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Title: Fabrication and Evaluation of Solid Lipid Nanoparticles for Niclosamide (BCS-II) and Sulfasalazine (BCS-IV) Drugs
Authors: Maqsood ur Rehman
Keywords: Fabrication and Evaluation of Solid Lipid Nanoparticles for Niclosamide (BCS-II) and Sulfasalazine (BCS-IV) Drugs
Department of Pharmacy
Issue Date: 2018
Publisher: University Of Malakand, Chakdara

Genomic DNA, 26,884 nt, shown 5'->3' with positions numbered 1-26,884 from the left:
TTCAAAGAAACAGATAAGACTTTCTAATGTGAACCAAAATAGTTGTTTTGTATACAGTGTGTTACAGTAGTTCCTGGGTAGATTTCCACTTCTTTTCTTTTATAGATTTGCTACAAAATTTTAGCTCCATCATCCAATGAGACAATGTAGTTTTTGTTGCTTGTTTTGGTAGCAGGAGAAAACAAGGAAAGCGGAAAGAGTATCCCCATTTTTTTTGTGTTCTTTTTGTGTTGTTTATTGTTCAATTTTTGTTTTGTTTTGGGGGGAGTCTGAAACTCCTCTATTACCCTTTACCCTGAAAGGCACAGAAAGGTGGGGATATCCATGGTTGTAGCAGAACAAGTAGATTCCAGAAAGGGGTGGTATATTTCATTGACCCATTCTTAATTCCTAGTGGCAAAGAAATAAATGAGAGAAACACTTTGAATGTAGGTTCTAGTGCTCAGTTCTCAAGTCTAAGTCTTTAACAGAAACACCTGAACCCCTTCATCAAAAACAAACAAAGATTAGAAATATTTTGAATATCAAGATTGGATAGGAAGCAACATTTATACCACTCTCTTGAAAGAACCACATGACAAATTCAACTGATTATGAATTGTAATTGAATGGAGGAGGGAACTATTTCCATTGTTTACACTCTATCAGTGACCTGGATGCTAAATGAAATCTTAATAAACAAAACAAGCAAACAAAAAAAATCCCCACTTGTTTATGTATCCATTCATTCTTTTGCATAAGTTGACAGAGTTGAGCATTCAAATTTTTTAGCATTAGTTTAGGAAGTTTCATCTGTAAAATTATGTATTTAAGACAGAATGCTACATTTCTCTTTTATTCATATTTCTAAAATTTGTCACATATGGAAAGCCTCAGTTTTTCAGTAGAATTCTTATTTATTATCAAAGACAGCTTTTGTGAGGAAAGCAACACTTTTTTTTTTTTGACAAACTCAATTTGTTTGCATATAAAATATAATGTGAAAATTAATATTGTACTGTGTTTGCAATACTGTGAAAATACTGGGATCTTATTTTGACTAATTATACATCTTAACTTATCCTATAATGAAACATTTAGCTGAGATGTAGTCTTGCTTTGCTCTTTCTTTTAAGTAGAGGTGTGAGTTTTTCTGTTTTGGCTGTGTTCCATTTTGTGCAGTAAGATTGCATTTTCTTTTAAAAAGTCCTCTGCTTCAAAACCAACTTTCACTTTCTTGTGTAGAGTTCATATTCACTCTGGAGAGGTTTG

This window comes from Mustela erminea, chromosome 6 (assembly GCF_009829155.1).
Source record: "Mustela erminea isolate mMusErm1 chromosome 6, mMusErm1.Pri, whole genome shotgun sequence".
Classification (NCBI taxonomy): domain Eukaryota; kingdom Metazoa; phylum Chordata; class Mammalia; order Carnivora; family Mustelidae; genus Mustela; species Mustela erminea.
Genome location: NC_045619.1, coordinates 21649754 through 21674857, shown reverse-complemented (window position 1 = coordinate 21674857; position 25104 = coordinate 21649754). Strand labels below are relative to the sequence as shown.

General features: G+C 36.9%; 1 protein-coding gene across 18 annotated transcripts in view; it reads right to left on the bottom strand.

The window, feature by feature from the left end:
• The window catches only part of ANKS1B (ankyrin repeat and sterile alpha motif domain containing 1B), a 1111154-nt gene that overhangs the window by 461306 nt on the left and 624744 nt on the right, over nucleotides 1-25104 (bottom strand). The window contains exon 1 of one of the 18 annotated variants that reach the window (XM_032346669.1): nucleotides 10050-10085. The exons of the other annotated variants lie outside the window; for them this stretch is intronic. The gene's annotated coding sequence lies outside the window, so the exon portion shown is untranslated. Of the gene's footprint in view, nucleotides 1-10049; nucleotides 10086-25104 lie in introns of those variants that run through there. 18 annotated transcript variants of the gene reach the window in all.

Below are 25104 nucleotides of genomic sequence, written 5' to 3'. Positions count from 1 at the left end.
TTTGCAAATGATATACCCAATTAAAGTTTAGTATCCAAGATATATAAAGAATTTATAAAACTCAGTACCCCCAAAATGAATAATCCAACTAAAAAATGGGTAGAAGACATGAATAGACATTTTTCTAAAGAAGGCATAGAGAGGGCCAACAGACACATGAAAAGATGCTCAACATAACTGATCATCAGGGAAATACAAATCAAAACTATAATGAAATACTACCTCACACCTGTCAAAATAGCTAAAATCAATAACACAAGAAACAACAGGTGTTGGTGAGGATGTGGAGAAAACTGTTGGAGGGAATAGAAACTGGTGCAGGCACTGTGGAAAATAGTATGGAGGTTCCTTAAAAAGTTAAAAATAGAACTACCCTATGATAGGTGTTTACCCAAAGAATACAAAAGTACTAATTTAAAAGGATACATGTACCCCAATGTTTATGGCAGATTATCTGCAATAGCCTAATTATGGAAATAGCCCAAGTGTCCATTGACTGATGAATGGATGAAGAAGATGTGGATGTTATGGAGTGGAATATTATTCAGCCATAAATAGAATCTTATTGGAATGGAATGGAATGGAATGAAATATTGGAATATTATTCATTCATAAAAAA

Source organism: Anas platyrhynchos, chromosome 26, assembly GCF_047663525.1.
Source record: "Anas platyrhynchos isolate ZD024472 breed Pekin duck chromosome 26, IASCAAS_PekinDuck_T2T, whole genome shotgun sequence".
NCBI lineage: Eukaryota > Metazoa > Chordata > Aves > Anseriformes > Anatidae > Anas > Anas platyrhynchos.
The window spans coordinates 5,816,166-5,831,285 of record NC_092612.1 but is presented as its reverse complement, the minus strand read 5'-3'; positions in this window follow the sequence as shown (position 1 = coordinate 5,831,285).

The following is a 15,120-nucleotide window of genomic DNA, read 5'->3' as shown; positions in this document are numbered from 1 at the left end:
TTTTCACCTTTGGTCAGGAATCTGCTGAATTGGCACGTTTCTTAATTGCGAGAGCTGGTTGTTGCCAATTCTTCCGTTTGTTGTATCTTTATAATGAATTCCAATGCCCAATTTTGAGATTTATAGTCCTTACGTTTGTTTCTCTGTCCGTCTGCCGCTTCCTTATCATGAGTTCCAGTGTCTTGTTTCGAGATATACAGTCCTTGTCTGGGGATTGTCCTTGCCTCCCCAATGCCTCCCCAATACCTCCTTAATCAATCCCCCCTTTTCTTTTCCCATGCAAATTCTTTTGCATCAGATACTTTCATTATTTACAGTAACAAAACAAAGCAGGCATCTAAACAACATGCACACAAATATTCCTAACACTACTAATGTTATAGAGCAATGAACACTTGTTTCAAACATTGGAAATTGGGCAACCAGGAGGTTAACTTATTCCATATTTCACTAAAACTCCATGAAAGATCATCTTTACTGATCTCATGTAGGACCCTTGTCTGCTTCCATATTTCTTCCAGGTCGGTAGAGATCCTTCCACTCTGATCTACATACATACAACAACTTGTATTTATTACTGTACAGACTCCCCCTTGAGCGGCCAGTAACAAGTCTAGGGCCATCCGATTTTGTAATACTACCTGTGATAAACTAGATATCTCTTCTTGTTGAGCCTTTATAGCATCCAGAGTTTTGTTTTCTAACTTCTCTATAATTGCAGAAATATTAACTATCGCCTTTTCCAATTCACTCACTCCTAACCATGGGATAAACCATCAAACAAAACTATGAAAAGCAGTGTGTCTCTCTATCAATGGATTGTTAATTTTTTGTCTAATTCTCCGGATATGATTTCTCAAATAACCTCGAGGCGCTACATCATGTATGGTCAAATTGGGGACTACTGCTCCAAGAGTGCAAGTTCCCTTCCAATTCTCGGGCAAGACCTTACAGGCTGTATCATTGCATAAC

Abstract: New drug entities with poor aqueous solubility are becoming more prevalent as result of high-throughput screening in drug discovery. Poor aqueous solubility presents significant challenges, as it reduces the absorption and oral bioavailability. Several formulation approaches have been employed to overcome the limitations of low dissolution rate and/or solubility including; pH-adjustment, co-solvents, surfactants, inclusion complexes, lipid-based formulations i.e. Solid lipid nanoparticles (SLNs) and Nanostructured lipid carriers (NLCs), and nano-suspensions. In this study efforts are made for the selection of formulation approach based on the drug properties and the required specifications of the final dosage form. Among these formulation approaches solid lipid nanoparticles were selected with the aim of improving solubility/bioavailability of the poorly water-soluble drugs; BCS-II (Niclosamide) and BCS-IV (Sulfasalazine). Two different techniques i.e. Micro-emulsion Technique and Solvent Emulsification Diffusion Technique were used to fabricate SLNs. The SLNs formulations were characterized by Scanning Electron Microscopy (SEM), Differential Scanning Calorimetry (DSC), Powder X-ray Diffraction (P-XRD) and Fourier Transform Infrared (FT-IR). The SLNs formulations loaded with Niclosamide and Sulfasalazine were successfully converted to solid dosage form followed by similarity study. In-vitro studies of SLNs formulations in comparison with marketed dosage form showed improvement in solubility and dissolution while the in-vivo studies confirmed improved oral bioavailability. Niclosamide loaded SLNs fabricated by Micro Emulsion Technique having particle size 204.2 ± 2.2 nm, polydispersity index 0.328 ± 0.02, zeta potential -33.16 ± 2mv, entrapment efficiency 84.4 ± 0.02%, and drug loading capacity 5.27 ± 0.03% were obtained. Different kinetic models showed zero order kinetics and Case-II transport mechanism. In-vivo pharmacokinetic study showed 2.15-fold increase in peak plasma concentration for Niclosamide loaded SLNs while relative bioavailability (Fr) of 11.08. Fabrication of Niclosamide loaded SLNs using Solvent Emulsification Diffusion Technique showed particle size 208.6 ± 2.2 nm, polydispersity index 0.376 ± 0.04, zeta potential -34.11 ± 1.2 mv, entrapment efficiency 85.4 ± 0.04% and drug loading capacity 3.18 ± 0.04 %. Observed zero order kinetics with case-II transport, the range in the parenthesis might be helpful for the drug release mechanism. 2.04-fold increase in peak plasma concentration was observed in pharmacokinetic study with relative bioavailability (Fr) of 10.59. In case of Sulfasalazine-SLNs prepared by Micro Emulsion Technique having particle size 217.2 ± 3.2nm, PDI 0.373 ± 0.02, zeta potential -35.26 ± 2mV, entrapment efficiency 89.1 ± 0.03% and drug loading capacity 2.87 ± 0.05% were obtained. Kinetic modelling studies showed mixed order kinetics for drug release. Release exponent was more than 0.89, regarded as Super Case-II diffusion mechanism. In-vivo pharmacokinetic study showed 2.43-fold increase in oral bioavailability of sulfasalazine as SLN formulation compared to commercial product. Solvent Emulsification Diffusion Technique was used to fabricate Sulfasalazine loaded SLNs, showed particle size 202.3 ± 2.2 nm, PDI 0.376 ± 0.02, zeta potential -35.82 ± 2 mV, entrapment efficiency 86.3 ± 0.02% and drug loading capacity 3.03 ± 0.04%. Zero order kinetics and Case-II transport mechanism for drug release was observed with 1.86-fold increase in peak plasma concentration during pharmacokinetic study. These studies validated that, SLNs as nanoparticulate drug delivery system enhanced oral bioavailability of Niclosamide and Sulphasalazine. Hence, these studies provide new strategies for the oral bioavailability of hydrophobic drugs.
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